If a game is no longer playable then nobody can review it so the metacritic score will remain static.
    But a really old game that is still playable will still have a active score which might increase or decrease so age might cause the best game of the decade to get a horrible score a decade later.

    The PC Gamer list, if people are upset over that it makes me wonder why they are getting upset.
    Did readers send in their votes and PC Gamer fudged the numbers? Fraud?
    No. That list is the PC Gamer staffs list right? And I assume the explain why they think this or that game should have the ranking it got.

    Even if it was reader votes based that would still be an issue.
    Unless every single person who played the game (to the games completion) voted then the votes are incomplete.

    Other issues are demographics. It is not unheard of that a demographic shift can occur, suddenly all those teenage kids that loved the game is the minority on now lots of middle aged guys is the majority demographic for a old game.

    On Metacritic I guess you could weight the lists so that old games get penalized more (due to aging effect), or maybe weight the list based on how stale the score is, the older the score is the more penalized it gets.

    An imperical/unbiased/neutral list of sorts of anything based on the experience of a living being (or even an AI) is guaranteed to be biased in one way or another, if One manage to make an objective list despite that, then you have found the holy grail of statistics.

    • Wide And Nerdy says:

      Just to pick up on one thing, while I agree that Bethesda shouldn’t necessarily get all the credit for Skyrim + shitton mods. They made the base game sure and they get credit for being so open in their support of mods but they should only get credit for the vanilla Skyrim.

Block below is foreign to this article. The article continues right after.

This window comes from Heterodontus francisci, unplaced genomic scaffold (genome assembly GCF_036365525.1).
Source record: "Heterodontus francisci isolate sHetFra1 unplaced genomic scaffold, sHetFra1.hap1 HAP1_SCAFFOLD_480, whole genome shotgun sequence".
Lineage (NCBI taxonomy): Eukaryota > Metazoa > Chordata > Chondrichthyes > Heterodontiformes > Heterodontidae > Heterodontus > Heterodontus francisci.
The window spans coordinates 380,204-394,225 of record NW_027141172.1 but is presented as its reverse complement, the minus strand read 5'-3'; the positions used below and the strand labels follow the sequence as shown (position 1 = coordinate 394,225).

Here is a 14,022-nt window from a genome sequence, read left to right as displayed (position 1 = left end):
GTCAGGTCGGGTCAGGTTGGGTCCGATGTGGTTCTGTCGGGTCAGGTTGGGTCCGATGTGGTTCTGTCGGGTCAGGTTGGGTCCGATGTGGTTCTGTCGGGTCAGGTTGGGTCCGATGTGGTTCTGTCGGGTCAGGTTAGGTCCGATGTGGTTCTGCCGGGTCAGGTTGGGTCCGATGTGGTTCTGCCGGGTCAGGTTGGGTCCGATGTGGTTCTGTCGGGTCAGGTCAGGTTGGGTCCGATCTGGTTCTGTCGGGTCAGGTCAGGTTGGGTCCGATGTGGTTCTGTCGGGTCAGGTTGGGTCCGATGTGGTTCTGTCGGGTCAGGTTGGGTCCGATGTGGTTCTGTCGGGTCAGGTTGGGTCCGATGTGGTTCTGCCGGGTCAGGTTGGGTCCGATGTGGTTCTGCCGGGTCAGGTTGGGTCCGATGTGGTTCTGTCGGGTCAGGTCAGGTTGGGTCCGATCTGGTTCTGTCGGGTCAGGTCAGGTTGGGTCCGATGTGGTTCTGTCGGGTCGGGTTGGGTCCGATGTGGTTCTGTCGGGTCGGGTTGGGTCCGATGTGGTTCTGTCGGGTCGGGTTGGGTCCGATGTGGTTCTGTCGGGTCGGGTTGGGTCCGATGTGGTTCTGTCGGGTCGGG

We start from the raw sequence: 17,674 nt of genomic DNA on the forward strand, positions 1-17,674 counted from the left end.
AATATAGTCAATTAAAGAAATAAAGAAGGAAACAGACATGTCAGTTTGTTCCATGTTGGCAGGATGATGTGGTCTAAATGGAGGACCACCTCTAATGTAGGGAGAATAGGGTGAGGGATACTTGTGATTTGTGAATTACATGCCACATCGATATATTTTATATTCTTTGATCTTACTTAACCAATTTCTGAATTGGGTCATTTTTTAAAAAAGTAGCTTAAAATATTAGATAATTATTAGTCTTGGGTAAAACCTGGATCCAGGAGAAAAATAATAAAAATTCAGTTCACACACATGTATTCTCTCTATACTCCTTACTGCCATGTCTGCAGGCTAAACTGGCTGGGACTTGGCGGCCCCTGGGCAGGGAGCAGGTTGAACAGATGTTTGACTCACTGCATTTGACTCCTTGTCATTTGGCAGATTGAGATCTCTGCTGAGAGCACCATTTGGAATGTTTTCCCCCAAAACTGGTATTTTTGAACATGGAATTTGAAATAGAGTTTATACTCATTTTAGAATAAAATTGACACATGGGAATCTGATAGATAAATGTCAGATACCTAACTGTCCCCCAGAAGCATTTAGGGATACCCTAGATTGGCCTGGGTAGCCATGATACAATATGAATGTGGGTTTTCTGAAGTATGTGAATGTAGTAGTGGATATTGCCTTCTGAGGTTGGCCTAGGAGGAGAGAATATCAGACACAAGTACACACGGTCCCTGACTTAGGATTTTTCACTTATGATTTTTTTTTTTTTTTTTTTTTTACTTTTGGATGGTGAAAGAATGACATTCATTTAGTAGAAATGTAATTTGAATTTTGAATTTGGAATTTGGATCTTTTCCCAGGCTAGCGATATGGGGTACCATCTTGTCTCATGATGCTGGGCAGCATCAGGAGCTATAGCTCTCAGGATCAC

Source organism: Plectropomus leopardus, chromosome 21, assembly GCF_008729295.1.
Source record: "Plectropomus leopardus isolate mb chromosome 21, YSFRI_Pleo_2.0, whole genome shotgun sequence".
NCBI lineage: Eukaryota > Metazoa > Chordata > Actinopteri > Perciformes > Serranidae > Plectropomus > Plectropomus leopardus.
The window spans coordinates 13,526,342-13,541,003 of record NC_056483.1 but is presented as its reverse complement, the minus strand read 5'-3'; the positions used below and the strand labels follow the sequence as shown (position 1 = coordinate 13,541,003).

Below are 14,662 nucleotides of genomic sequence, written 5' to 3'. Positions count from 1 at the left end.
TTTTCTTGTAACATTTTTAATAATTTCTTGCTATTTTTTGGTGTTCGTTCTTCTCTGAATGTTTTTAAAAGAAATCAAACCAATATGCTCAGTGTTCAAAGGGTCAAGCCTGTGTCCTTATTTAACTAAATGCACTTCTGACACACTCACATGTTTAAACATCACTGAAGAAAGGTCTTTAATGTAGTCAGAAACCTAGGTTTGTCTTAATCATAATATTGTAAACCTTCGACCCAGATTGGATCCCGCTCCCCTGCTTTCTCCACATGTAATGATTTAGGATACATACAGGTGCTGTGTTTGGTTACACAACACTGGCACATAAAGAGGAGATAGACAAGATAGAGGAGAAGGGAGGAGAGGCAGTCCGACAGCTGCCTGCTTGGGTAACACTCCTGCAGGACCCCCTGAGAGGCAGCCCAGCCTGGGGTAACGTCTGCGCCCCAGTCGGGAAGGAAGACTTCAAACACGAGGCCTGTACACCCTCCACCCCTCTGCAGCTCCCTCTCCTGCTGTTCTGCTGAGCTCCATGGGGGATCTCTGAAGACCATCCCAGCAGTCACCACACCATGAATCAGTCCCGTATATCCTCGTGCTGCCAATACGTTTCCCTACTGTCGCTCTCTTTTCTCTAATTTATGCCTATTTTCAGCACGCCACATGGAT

However, I think Skyrim + shitton mods is a thing unto itself that is worthy of respect and consideration. Its a thing that should be discussed. The graphics, the survivalist mods, Tommy the Tank Engine, dance choreography, Falskaar, etc. Its a thing and it happened and its pretty awesome. Its worthy of study. Likewise Skywind, Fan Restored Kotor 2, even joke mods like Kaizo Mario.

      And while the developers don’t deserve full credit for the final product they do get credit for making a base game that made its fans want to pick it up and turn it into the best game it could possibly be. For us to do that, there had to be a vision there than the developers just couldn’t quite execute on and the developers had to come pretty close to that vision.

      • Thomas says:

        I think the mod tools should be counted in Skyrims favour because they put a lot of work into ensuring that it’s really easy for people to make mods for their game. That takes effort and development time, so completely discounting it is unfair. They could have made a slightly better ‘base’ game if they didn’t devote resources to mods, but they did it because it was worth it.

        On the other hand the sheer vast hordes of Skyrim mods are well beyond what you can credit Bethesda with. It should be a middle ground.
        ———————————————
        Saying that, I’m of the slightly rarer opinion that top 100’s should be about the game people have available to them now instead of critiquing the developers on their jobs.

        If someone discovers an incredible use for an old bizarre game or completely overhauls it into something incredible then that thing deserves to get onto a ‘best of’ list.

        KOTOR is a great game, but KOTOR with Brotherhood of Shadow is a thing of beauty

  24. Wide And Nerdy says:

    I wonder if this means Nintendo will be announcing a New Wii U thats just a Wii U with beefier hardware that can handle next gen games.

    • ET says:

      Wii UU
      You know they’d name it something ridiculous like that! :)

      • Daemian Lucifer says:

        Wii ỤỤ.Because its more mature like that.